BEST Appeal Of South Basin Proposal Dismissed

July 26, 2015

The Bermuda Environmental Sustainability Taskforce [BEST] said that their appeal for the South Basin landfill and development scheme was dismissed by the Minister of Home Affairs Michael Fahy.

“BEST had hoped to have the end-use portion of the proposal de-coupled from the rest of the development.  This would have provided for public consultation and diligence prior to the end-uses being determined,” the environmental group said.

“BEST is now consulting with our legal advisors, and considering all remaining avenues available to us to have this proposal revised so as to leave a legacy that will do credit to Bermuda and to the America’s Cup.

BEST had appealed the decision by the Development Applications Board to grant final approval for landfill in Dockyard related to building for the America’s Cup, saying over 368,000 cubic meters of fill will be required “without adequate environmental impact assessment.”

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Comments (8)

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  1. Jus' Askin' says:

    When will You people get it?
    They (OBA) Really Don’t Care :-(

    • Buzby says:

      … and neither do the PLP, so somebody has to.
      BEST has a lot more integrity and consistency going for it than either of our political parties. They are also brave enough to keep fighting even when others lose faith.
      So what’s your point?

    • TonyC says:

      What in that story is it that the OBA don’t care about???

  2. Triangle Drifter says:

    Sorry BEST, not this time. The whole dockyard area became brownfield when the Admiralty constructed it over 150 years ago. The corner where the filling in is going has never really been used as it is quite shallow. Being filled to the deep area will put it to use.

    The AC clock is ticking. There is no time for the whole project to be held in limbo as appeals & talk go back & forth.

  3. Molly says:

    You are dismissed…that will be all…

  4. Stuart Hayward says:

    Triangle Drifter wrote: “The whole dockyard area became brownfield when the Admiralty constructed it over 150 years ago.”

    BEST response: Just because you label the area as “brownfield” does not mean that a) it is environmentally useless or b) environmental oversight should be abandoned. The America’s Cup people were given an expectation that everything was in place for their event village. But that was not the case. The environmental impact assessment (EIA) done for the project suffered from, “numerous critical shortcomings associated with both the content and the process by which the original EIA was developed. These shortcomings present an unacceptably HIGH RISK OF DELAYS arising from challenges to the permitting of this land fill and subsequent development WHICH MAY PREJUDICE DELIVERY OF THE AMERICA’S CUP.” Those are not my words, they are quotes from the emergency EIA sponsored at the last minute by America’s Cup BDA.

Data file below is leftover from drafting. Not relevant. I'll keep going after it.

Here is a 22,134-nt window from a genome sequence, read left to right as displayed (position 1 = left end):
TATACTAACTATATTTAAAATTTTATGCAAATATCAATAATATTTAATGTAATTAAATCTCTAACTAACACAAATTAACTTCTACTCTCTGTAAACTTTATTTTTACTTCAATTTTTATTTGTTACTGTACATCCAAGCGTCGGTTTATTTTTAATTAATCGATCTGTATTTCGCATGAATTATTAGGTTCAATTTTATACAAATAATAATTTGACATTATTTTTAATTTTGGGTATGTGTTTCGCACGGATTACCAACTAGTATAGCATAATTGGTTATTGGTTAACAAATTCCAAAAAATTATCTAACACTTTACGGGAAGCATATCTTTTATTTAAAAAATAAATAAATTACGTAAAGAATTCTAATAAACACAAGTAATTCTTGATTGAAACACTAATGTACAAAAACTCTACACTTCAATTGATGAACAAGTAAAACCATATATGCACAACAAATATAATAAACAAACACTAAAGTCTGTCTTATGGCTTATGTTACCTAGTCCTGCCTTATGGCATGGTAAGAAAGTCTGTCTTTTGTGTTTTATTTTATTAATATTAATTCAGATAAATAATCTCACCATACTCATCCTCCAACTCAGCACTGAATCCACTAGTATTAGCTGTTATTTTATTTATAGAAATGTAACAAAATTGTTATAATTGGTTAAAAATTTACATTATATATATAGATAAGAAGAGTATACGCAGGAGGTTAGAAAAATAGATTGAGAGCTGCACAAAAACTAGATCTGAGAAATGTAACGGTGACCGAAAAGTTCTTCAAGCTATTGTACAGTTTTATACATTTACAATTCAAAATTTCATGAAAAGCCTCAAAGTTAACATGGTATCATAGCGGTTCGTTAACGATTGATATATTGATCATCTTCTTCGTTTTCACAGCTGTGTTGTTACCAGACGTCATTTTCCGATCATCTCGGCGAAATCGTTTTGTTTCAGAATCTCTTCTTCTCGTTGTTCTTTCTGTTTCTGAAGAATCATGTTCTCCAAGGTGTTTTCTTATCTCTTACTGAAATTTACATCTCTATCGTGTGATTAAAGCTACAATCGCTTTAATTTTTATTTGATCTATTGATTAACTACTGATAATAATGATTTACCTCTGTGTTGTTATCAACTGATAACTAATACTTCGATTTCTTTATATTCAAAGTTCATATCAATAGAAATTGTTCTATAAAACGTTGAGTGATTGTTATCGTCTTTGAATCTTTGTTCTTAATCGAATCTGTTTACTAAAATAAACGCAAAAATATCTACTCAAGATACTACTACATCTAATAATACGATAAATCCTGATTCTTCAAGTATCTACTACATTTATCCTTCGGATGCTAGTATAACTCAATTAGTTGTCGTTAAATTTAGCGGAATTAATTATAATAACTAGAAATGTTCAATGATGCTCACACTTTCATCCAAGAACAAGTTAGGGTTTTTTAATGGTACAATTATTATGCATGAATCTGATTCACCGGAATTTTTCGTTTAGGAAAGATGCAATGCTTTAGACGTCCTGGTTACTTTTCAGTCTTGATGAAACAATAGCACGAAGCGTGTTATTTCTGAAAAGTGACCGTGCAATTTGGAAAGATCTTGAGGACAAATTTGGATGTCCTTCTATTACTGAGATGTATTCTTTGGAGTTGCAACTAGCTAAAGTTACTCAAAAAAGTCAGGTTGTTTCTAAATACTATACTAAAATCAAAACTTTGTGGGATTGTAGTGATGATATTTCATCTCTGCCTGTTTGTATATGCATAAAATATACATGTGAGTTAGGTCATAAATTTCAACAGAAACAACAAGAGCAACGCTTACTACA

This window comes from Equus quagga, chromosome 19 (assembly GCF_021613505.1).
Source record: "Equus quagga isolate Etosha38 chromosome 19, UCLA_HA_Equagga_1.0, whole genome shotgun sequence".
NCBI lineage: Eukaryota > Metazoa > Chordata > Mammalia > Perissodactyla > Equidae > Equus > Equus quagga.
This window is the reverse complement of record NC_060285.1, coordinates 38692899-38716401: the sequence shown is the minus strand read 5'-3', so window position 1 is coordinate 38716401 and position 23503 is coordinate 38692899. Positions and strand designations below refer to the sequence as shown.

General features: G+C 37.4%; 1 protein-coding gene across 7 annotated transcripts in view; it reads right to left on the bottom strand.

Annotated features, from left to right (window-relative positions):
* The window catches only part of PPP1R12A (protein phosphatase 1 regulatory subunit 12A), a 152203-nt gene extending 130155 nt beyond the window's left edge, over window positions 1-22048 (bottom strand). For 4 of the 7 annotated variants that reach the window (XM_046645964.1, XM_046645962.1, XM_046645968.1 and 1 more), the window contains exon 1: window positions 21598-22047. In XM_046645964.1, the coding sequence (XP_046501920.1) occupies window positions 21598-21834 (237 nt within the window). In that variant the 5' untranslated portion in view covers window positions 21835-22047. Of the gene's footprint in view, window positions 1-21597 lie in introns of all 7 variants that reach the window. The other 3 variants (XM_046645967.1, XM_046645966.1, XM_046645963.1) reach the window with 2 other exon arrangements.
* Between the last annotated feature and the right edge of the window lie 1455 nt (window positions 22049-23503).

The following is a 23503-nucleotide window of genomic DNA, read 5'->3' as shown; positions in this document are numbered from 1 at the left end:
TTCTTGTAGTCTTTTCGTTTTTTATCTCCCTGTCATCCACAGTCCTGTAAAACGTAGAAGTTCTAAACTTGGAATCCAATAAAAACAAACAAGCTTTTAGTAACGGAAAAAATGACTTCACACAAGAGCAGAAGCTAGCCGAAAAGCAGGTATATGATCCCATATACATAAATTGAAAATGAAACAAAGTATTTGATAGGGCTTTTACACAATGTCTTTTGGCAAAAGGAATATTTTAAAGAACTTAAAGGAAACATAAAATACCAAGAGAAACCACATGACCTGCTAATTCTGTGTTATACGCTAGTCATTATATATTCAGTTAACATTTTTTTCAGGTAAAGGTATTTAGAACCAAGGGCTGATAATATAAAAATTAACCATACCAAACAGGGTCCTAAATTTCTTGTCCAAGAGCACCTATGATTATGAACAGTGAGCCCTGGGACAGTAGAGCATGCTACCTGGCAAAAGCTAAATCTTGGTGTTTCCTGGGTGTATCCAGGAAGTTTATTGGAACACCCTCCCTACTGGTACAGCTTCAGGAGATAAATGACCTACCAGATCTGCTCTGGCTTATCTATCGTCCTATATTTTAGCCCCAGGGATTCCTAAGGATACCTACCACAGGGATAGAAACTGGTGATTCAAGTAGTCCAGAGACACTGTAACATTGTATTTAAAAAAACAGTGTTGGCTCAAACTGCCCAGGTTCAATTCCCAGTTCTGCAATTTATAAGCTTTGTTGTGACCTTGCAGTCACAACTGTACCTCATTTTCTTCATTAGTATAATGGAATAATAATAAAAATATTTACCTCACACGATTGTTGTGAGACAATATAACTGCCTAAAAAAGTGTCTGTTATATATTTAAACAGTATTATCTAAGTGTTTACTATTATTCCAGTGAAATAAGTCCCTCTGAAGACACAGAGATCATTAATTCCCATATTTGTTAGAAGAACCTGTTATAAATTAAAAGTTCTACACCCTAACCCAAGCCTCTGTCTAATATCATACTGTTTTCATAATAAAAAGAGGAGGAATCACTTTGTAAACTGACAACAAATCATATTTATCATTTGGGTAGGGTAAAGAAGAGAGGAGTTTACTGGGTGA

Triangle Drifter wrote: “The corner where the filling in is going has never really been used as it is quite shallow. Being filled to the deep area will put it to use.”

    BEST response: That’s not correct, TD, that area is used by protected species of fish, turtles and plant life. According to the Benthic Habitat Mapping Project survey of the area “A number of commercially and recreational important fish and invertebrate species were observed … [t]he abundance of juveniles (fish) appeared high compared to other inshore waters….” If we don’t protect juvenile fish habitats we will have fewer adult fish for tourists to see and for us to eat.

    Environmental damage that can be avoided should be avoided. And the planned end-uses — that is, the plans for what happens to the South Basin after the America’s Cup has gone — haven’t been adequately assessed, so no one knows what the environmental damage will be or what can be avoided. Since these end-uses won’t come into play until two years or longer from now, there is plenty of time for this part of the project to be done right. Getting this part right doesn’t have to hold up “the whole project”, unless they keep trying to piggy-back the end-uses on to the America’s Cup. With or without pressure from the America’s Cup, local leaders can make this impediment go away right away: send WEDCo back to the drawing board for a credible EIS, and the stumbling block (of their own making, by the way) will be cleared away.

    Actually, trying to sell the project as being “held in limbo” is a red herring. The pressure isn’t on for the end-uses; they don’t come into play for two years or longer. Piggy-backing the end-uses on to the America’s Cup is a crafty ploy but there is no “AC clock ticking” for the end-uses. There is an old adage that goes, ““A failure to plan on your part does not constitute an emergency on mine”.

    We have seen how “haste makes waste” has played out recently in other large projects. The America’s Cup will be delayed only if they are forced to drag the environmentally flawed end-uses in their wake.

  5. Bill Stephens says:

    Pure rhetoric and techno-mumbo-jumbo! I can tell you with every surety that if AC does not go off on time and as planned Bermuda’s economy and our reputation to stage anyhting other than a concert is in peril!

    If you only looked at people like you look at trees and rockfish then we would be together on this one. BEST needs to get out of the way and let AC happen – pure and simple!